The ‘other’ languages of England — those which originate in South and East Asia, and Southern and Eastern Europe — are now important parts of everyday life in urban England. First published in 1985, this book gives detailed information about which languages are in widespread use among children and adults, patterns of language use in different social contexts, the teaching of these community languages inside and outside of mainstream schools, and the educational implications of this linguistic diversity for all children in England. They authors argue that this continued and widespread bilingualism is a valuable potential resource for both the speakers and society as a whole.
General Editor’s Preface; Preface; Acknowledgments; 1 Introduction 2 History and background of linguistic minorities in England 3 Bilingualism and society 4 Adult Language Use: preparing a survey 5 Patterns of language use 6 Mother tongue teaching provision 7 Bilingualism and education 8 The Schools Language Surveys 9 Sharing languages in the classroom 10 Epilogue; Appendix 1 Directive 77/486 of the Council of the European Communities on the schooling of children of migrant workers; Appendix 2 Mother Tongue Teaching Directory survey: stage 2, List of questions; Appendix 3 Adult Language Use Survey: list of questions in English; References; Index
First published between 1985 and 1987, this set of books attempts to tackle some of the complex issues implied by the title Language, Education and Society. For example how is language related to learning? Or to intelligence? Do regional and social accents and dialects matter? What is meant by standard English? Do immigrant children require special language provision? Why are there so many adult illiterates in Britain and the USA? Although the importance of language to education is agreed there is still a lot to learn about how language is related to either to educational success or to intelligence and thinking — both fields to which this collection contributes valuable research.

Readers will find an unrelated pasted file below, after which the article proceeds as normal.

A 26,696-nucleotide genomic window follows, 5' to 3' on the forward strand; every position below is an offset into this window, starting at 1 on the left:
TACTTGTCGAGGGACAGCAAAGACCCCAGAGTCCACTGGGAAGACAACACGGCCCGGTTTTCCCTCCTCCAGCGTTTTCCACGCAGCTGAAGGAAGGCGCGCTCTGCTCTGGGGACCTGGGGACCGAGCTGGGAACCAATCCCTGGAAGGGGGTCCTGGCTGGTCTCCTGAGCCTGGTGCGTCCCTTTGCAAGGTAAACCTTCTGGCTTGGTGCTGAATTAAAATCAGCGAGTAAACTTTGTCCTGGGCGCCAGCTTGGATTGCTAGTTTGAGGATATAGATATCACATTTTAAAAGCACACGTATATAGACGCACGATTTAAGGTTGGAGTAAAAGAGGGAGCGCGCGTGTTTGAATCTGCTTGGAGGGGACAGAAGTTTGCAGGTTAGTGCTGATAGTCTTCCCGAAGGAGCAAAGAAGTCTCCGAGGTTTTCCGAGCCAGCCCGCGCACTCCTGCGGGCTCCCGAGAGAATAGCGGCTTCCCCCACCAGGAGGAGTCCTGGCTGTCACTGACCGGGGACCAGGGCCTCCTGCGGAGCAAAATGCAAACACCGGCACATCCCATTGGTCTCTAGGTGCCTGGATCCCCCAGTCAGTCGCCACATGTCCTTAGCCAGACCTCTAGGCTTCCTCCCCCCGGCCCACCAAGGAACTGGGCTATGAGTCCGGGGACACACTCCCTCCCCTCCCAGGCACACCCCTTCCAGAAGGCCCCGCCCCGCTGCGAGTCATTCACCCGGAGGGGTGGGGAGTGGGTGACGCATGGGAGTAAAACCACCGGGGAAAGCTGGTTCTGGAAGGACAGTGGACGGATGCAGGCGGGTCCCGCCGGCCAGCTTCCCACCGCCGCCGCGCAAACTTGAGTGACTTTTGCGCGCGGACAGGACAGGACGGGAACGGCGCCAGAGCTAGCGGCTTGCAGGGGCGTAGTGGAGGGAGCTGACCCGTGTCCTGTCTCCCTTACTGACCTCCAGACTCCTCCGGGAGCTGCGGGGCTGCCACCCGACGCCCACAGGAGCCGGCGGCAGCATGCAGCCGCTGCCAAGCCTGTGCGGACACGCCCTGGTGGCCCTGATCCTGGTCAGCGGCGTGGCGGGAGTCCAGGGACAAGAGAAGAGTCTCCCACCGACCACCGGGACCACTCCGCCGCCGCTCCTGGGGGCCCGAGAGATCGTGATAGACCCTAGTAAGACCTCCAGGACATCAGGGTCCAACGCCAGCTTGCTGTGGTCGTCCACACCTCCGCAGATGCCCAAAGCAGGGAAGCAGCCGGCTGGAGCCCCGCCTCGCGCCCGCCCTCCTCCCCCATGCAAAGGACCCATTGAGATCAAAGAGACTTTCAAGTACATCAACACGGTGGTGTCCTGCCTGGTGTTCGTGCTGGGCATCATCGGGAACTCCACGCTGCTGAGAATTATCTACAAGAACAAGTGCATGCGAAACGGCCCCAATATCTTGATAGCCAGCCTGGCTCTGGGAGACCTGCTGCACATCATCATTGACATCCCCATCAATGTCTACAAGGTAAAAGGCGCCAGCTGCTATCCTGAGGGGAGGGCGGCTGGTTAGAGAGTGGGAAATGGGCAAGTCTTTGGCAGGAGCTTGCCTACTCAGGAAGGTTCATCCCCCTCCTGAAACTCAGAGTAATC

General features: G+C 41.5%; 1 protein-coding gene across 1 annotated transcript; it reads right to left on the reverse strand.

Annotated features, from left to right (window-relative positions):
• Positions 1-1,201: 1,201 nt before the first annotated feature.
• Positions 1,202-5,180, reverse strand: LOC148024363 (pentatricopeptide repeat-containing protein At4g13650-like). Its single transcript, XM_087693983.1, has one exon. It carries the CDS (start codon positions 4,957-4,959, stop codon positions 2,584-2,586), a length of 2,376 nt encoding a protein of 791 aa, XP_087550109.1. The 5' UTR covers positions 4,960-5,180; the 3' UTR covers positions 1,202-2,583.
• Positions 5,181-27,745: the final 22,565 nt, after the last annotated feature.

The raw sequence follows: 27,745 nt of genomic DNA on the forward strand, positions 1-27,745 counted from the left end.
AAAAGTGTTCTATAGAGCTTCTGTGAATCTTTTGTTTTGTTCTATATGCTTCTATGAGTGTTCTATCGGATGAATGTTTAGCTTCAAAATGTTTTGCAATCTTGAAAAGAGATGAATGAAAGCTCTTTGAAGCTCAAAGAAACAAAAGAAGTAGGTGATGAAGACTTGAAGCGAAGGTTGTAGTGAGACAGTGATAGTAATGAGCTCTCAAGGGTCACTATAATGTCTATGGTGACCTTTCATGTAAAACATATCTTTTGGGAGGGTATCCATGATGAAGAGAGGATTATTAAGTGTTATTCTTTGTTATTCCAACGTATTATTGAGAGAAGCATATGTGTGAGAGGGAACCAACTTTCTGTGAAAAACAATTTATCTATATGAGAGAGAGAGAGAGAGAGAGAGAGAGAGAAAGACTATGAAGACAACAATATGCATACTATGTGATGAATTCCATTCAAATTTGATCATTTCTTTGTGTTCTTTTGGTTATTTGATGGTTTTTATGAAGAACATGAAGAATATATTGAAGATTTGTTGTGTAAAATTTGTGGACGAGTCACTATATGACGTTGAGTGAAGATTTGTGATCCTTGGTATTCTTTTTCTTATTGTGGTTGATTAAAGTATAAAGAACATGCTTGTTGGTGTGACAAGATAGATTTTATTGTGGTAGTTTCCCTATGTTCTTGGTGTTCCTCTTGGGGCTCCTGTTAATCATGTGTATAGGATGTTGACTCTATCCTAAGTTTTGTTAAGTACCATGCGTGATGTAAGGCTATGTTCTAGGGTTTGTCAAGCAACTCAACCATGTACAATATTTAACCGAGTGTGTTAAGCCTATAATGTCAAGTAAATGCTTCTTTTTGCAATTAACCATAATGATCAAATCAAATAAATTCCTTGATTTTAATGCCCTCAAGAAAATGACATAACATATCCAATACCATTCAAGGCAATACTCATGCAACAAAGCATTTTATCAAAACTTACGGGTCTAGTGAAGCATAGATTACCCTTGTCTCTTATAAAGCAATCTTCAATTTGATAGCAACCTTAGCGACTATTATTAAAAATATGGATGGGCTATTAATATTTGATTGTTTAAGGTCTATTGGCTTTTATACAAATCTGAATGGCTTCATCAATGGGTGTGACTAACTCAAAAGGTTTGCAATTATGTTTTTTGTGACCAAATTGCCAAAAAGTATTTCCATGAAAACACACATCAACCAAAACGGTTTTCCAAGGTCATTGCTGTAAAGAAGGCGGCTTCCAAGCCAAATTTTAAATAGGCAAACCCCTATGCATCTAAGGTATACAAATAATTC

Some of the specific topics the covered by the wide-ranging and insightful research contained in this series include: an analysis of the school teaching of mathematics from the perspective of mathematics as a language — principally how the processes of communication in a maths classroom are shaped by school conventions and the fact that it is mathematics under discussion; an examination of the changing patterns in English usage and style, especially written usage — focusing on questions of syntax and punctuation — and how this relates to speech and the value of usage as a social act; an exploration of the history and impact of mass literacy on industrialised societies, how this differs from traditional oral culture, and the effect of a culture where most people rely on complex combinations of oral and literate communication on a sizable sub-literate minority; an investigation into which languages are in widespread use among children and adults in England, the patterns of language use in different social contexts, the teaching of community languages inside and outside of mainstream schools, and the educational implications of this linguistic diversity for all children. This set will be of interest to educational researchers, sociologists and students of sociolinguistics.